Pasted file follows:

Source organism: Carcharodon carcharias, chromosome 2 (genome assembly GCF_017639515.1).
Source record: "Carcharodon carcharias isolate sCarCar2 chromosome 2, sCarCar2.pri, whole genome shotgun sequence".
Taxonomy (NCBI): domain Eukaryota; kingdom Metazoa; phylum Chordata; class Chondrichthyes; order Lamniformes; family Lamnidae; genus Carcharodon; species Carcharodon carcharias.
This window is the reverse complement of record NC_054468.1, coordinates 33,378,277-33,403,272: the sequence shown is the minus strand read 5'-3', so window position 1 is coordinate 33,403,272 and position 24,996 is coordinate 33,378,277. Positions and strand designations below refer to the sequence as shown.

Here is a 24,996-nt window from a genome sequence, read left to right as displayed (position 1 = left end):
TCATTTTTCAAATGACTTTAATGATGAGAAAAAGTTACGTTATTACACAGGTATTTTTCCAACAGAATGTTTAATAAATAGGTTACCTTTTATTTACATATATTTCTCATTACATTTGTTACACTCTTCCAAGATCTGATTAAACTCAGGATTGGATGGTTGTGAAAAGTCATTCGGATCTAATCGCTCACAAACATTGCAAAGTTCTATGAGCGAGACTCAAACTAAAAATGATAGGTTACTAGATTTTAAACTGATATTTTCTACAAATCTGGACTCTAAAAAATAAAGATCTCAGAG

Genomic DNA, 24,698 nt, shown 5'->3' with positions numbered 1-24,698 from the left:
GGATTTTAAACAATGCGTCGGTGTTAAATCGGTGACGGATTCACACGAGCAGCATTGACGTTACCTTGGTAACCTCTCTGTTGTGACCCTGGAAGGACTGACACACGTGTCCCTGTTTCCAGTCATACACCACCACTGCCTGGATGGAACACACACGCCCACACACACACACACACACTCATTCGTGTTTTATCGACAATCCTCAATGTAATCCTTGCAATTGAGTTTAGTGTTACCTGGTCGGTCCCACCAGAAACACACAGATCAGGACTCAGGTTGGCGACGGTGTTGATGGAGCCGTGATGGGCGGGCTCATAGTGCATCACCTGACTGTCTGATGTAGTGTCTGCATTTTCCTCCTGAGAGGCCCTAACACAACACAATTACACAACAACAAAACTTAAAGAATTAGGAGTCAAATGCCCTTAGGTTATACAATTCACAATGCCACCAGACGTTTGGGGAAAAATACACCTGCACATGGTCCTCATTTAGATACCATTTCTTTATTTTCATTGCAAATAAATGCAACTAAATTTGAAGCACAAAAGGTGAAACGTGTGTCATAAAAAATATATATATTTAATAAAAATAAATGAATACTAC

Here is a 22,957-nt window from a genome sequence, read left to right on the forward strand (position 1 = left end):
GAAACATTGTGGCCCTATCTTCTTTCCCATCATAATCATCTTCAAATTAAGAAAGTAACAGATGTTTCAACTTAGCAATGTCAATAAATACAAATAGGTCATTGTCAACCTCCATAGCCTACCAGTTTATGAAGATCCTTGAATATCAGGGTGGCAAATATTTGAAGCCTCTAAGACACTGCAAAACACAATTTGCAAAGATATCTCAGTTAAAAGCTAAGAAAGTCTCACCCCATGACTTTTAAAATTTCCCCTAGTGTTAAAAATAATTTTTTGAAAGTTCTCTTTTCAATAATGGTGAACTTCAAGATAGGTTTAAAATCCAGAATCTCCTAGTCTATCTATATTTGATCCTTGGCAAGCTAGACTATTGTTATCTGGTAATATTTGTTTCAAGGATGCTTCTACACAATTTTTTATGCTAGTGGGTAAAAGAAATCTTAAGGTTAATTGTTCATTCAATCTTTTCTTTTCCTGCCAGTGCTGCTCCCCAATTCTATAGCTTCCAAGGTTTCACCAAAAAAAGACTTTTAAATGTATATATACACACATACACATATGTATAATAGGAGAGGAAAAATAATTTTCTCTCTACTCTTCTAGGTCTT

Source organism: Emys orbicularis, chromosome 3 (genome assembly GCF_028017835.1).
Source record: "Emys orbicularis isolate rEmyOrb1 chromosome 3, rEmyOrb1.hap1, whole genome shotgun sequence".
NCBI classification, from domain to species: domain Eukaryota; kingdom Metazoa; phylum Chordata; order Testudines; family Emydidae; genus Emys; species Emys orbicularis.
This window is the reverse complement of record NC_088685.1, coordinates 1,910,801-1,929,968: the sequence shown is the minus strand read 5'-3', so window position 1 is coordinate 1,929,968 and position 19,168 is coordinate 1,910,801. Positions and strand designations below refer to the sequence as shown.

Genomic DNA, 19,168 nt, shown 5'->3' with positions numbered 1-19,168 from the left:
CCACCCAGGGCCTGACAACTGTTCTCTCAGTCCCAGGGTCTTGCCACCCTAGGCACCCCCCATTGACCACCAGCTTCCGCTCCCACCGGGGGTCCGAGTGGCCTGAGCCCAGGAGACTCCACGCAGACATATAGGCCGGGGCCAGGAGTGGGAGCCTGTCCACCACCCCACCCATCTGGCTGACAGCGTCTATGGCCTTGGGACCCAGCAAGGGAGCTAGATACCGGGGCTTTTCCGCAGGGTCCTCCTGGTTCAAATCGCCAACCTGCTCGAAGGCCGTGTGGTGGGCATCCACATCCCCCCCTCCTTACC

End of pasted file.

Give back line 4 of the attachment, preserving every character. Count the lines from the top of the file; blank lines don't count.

This window is the reverse complement of record NC_054468.1, coordinates 33,378,277-33,403,272: the sequence shown is the minus strand read 5'-3', so window position 1 is coordinate 33,403,272 and position 24,996 is coordinate 33,378,277. Positions and strand designations below refer to the sequence as shown.